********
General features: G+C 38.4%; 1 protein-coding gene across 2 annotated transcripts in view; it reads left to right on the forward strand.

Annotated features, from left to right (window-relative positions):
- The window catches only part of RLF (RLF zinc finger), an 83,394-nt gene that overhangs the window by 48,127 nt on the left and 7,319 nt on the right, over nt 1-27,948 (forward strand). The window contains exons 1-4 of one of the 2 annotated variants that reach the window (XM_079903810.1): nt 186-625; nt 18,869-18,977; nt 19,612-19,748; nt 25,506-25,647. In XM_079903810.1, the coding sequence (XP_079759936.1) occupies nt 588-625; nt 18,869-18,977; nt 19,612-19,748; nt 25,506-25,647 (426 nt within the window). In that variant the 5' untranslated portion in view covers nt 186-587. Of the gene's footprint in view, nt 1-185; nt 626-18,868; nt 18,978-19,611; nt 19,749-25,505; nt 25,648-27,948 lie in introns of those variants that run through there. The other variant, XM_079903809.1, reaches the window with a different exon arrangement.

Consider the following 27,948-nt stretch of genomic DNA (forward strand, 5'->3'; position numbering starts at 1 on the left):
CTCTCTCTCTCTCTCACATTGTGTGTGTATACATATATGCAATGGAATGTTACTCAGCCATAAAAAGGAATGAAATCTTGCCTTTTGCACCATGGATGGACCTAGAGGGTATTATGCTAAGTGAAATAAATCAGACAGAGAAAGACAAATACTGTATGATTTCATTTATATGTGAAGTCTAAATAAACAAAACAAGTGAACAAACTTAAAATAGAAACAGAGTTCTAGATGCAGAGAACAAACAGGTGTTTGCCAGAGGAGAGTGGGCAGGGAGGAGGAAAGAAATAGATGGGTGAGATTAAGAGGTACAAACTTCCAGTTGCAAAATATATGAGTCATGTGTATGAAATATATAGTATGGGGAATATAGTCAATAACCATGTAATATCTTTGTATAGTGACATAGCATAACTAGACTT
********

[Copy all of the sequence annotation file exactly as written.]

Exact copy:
General features: G+C 38.4%; 1 protein-coding gene across 2 annotated transcripts in view; it reads left to right on the forward strand.

Annotated features, from left to right (window-relative positions):
- The window catches only part of RLF (RLF zinc finger), an 83,394-nt gene that overhangs the window by 48,127 nt on the left and 7,319 nt on the right, over nt 1-27,948 (forward strand). The window contains exons 1-4 of one of the 2 annotated variants that reach the window (XM_079903810.1): nt 186-625; nt 18,869-18,977; nt 19,612-19,748; nt 25,506-25,647. In XM_079903810.1, the coding sequence (XP_079759936.1) occupies nt 588-625; nt 18,869-18,977; nt 19,612-19,748; nt 25,506-25,647 (426 nt within the window). In that variant the 5' untranslated portion in view covers nt 186-587. Of the gene's footprint in view, nt 1-185; nt 626-18,868; nt 18,978-19,611; nt 19,749-25,505; nt 25,648-27,948 lie in introns of those variants that run through there. The other variant, XM_079903809.1, reaches the window with a different exon arrangement.

Consider the following 27,948-nt stretch of genomic DNA (forward strand, 5'->3'; position numbering starts at 1 on the left):
CTCTCTCTCTCTCTCACATTGTGTGTGTATACATATATGCAATGGAATGTTACTCAGCCATAAAAAGGAATGAAATCTTGCCTTTTGCACCATGGATGGACCTAGAGGGTATTATGCTAAGTGAAATAAATCAGACAGAGAAAGACAAATACTGTATGATTTCATTTATATGTGAAGTCTAAATAAACAAAACAAGTGAACAAACTTAAAATAGAAACAGAGTTCTAGATGCAGAGAACAAACAGGTGTTTGCCAGAGGAGAGTGGGCAGGGAGGAGGAAAGAAATAGATGGGTGAGATTAAGAGGTACAAACTTCCAGTTGCAAAATATATGAGTCATGTGTATGAAATATATAGTATGGGGAATATAGTCAATAACCATGTAATATCTTTGTATAGTGACATAGCATAACTAGACTT